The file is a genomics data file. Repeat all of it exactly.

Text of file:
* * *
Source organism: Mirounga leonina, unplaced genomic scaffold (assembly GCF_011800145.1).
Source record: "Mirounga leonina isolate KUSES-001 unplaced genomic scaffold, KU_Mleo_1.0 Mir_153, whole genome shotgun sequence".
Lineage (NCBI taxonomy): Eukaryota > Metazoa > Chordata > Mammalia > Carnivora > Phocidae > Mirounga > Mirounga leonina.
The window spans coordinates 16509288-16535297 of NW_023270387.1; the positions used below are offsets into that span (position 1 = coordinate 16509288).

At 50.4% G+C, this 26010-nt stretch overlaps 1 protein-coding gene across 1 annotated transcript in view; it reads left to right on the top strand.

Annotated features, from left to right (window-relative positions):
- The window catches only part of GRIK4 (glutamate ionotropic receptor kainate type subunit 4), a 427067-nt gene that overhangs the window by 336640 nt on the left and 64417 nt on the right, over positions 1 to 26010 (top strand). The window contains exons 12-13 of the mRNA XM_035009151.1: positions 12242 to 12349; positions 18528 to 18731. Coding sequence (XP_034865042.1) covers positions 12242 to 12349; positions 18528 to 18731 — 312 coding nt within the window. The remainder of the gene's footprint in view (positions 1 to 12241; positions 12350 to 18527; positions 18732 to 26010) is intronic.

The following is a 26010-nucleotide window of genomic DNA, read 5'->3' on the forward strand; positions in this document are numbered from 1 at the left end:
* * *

Source organism: Mirounga leonina, unplaced genomic scaffold (assembly GCF_011800145.1).
Source record: "Mirounga leonina isolate KUSES-001 unplaced genomic scaffold, KU_Mleo_1.0 Mir_153, whole genome shotgun sequence".
Lineage (NCBI taxonomy): Eukaryota > Metazoa > Chordata > Mammalia > Carnivora > Phocidae > Mirounga > Mirounga leonina.
The window spans coordinates 16509288-16535297 of NW_023270387.1; the positions used below are offsets into that span (position 1 = coordinate 16509288).

At 50.4% G+C, this 26010-nt stretch overlaps 1 protein-coding gene across 1 annotated transcript in view; it reads left to right on the top strand.

Annotated features, from left to right (window-relative positions):
- The window catches only part of GRIK4 (glutamate ionotropic receptor kainate type subunit 4), a 427067-nt gene that overhangs the window by 336640 nt on the left and 64417 nt on the right, over positions 1 to 26010 (top strand). The window contains exons 12-13 of the mRNA XM_035009151.1: positions 12242 to 12349; positions 18528 to 18731. Coding sequence (XP_034865042.1) covers positions 12242 to 12349; positions 18528 to 18731 — 312 coding nt within the window. The remainder of the gene's footprint in view (positions 1 to 12241; positions 12350 to 18527; positions 18732 to 26010) is intronic.

The following is a 26010-nucleotide window of genomic DNA, read 5'->3' on the forward strand; positions in this document are numbered from 1 at the left end: